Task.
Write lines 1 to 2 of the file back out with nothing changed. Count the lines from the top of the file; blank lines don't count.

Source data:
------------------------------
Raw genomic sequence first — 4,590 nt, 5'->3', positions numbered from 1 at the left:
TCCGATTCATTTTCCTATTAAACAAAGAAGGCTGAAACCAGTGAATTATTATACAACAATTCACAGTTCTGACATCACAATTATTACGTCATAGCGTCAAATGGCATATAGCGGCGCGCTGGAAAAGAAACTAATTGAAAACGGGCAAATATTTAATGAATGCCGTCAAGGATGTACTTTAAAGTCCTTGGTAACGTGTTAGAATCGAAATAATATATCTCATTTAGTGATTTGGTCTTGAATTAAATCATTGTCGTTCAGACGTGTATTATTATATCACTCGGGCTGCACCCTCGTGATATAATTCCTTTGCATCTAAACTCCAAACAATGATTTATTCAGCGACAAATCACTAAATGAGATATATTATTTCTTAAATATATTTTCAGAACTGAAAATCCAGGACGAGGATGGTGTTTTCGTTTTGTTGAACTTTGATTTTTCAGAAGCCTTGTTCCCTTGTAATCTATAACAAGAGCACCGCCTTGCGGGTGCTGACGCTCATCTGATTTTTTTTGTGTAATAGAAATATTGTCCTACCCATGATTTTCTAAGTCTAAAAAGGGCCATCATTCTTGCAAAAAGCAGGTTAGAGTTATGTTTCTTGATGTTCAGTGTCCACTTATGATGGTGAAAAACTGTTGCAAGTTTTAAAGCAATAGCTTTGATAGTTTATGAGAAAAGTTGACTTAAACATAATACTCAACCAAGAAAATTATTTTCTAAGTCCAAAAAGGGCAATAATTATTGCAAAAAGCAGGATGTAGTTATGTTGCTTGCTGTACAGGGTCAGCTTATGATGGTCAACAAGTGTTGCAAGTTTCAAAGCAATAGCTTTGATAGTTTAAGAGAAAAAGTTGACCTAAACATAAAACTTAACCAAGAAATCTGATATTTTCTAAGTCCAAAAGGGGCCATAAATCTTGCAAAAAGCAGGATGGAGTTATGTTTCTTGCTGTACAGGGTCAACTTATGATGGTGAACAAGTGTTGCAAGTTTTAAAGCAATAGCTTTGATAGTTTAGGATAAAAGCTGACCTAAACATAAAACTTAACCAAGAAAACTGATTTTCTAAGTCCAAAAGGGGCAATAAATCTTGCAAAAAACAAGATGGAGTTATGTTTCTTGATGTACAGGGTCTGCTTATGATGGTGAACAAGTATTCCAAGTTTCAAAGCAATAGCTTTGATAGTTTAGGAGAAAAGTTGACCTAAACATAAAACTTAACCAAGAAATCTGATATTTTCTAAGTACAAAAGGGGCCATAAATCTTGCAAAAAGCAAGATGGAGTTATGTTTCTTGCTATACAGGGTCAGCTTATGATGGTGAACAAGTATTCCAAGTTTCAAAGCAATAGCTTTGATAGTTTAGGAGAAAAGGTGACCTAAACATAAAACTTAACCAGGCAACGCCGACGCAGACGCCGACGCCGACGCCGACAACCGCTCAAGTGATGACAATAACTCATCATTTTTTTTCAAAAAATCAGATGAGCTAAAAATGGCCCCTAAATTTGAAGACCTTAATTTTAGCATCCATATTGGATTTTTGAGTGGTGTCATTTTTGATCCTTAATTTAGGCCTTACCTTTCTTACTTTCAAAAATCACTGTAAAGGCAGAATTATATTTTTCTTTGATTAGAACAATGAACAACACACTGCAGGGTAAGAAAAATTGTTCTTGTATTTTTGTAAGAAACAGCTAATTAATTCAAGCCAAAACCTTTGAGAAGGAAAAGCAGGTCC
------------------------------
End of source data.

Raw genomic sequence first — 4,590 nt, 5'->3', positions numbered from 1 at the left:
TCCGATTCATTTTCCTATTAAACAAAGAAGGCTGAAACCAGTGAATTATTATACAACAATTCACAGTTCTGACATCACAATTATTACGTCATAGCGTCAAATGGCATATAGCGGCGCGCTGGAAAAGAAACTAATTGAAAACGGGCAAATATTTAATGAATGCCGTCAAGGATGTACTTTAAAGTCCTTGGTAACGTGTTAGAATCGAAATAATATATCTCATTTAGTGATTTGGTCTTGAATTAAATCATTGTCGTTCAGACGTGTATTATTATATCACTCGGGCTGCACCCTCGTGATATAATTCCTTTGCATCTAAACTCCAAACAATGATTTATTCAGCGACAAATCACTAAATGAGATATATTATTTCTTAAATATATTTTCAGAACTGAAAATCCAGGACGAGGATGGTGTTTTCGTTTTGTTGAACTTTGATTTTTCAGAAGCCTTGTTCCCTTGTAATCTATAACAAGAGCACCGCCTTGCGGGTGCTGACGCTCATCTGATTTTTTTTGTGTAATAGAAATATTGTCCTACCCATGATTTTCTAAGTCTAAAAAGGGCCATCATTCTTGCAAAAAGCAGGTTAGAGTTATGTTTCTTGATGTTCAGTGTCCACTTATGATGGTGAAAAACTGTTGCAAGTTTTAAAGCAATAGCTTTGATAGTTTATGAGAAAAGTTGACTTAAACATAATACTCAACCAAGAAAATTATTTTCTAAGTCCAAAAAGGGCAATAATTATTGCAAAAAGCAGGATGTAGTTATGTTGCTTGCTGTACAGGGTCAGCTTATGATGGTCAACAAGTGTTGCAAGTTTCAAAGCAATAGCTTTGATAGTTTAAGAGAAAAAGTTGACCTAAACATAAAACTTAACCAAGAAATCTGATATTTTCTAAGTCCAAAAGGGGCCATAAATCTTGCAAAAAGCAGGATGGAGTTATGTTTCTTGCTGTACAGGGTCAACTTATGATGGTGAACAAGTGTTGCAAGTTTTAAAGCAATAGCTTTGATAGTTTAGGATAAAAGCTGACCTAAACATAAAACTTAACCAAGAAAACTGATTTTCTAAGTCCAAAAGGGGCAATAAATCTTGCAAAAAACAAGATGGAGTTATGTTTCTTGATGTACAGGGTCTGCTTATGATGGTGAACAAGTATTCCAAGTTTCAAAGCAATAGCTTTGATAGTTTAGGAGAAAAGTTGACCTAAACATAAAACTTAACCAAGAAATCTGATATTTTCTAAGTACAAAAGGGGCCATAAATCTTGCAAAAAGCAAGATGGAGTTATGTTTCTTGCTATACAGGGTCAGCTTATGATGGTGAACAAGTATTCCAAGTTTCAAAGCAATAGCTTTGATAGTTTAGGAGAAAAGGTGACCTAAACATAAAACTTAACCAGGCAACGCCGACGCAGACGCCGACGCCGACGCCGACAACCGCTCAAGTGATGACAATAACTCATCATTTTTTTTCAAAAAATCAGATGAGCTAAAAATGGCCCCTAAATTTGAAGACCTTAATTTTAGCATCCATATTGGATTTTTGAGTGGTGTCATTTTTGATCCTTAATTTAGGCCTTACCTTTCTTACTTTCAAAAATCACTGTAAAGGCAGAATTATATTTTTCTTTGATTAGAACAATGAACAACACACTGCAGGGTAAGAAAAATTGTTCTTGTATTTTTGTAAGAAACAGCTAATTAATTCAAGCCAAAACCTTTGAGAAGGAAAAGCAGGTCC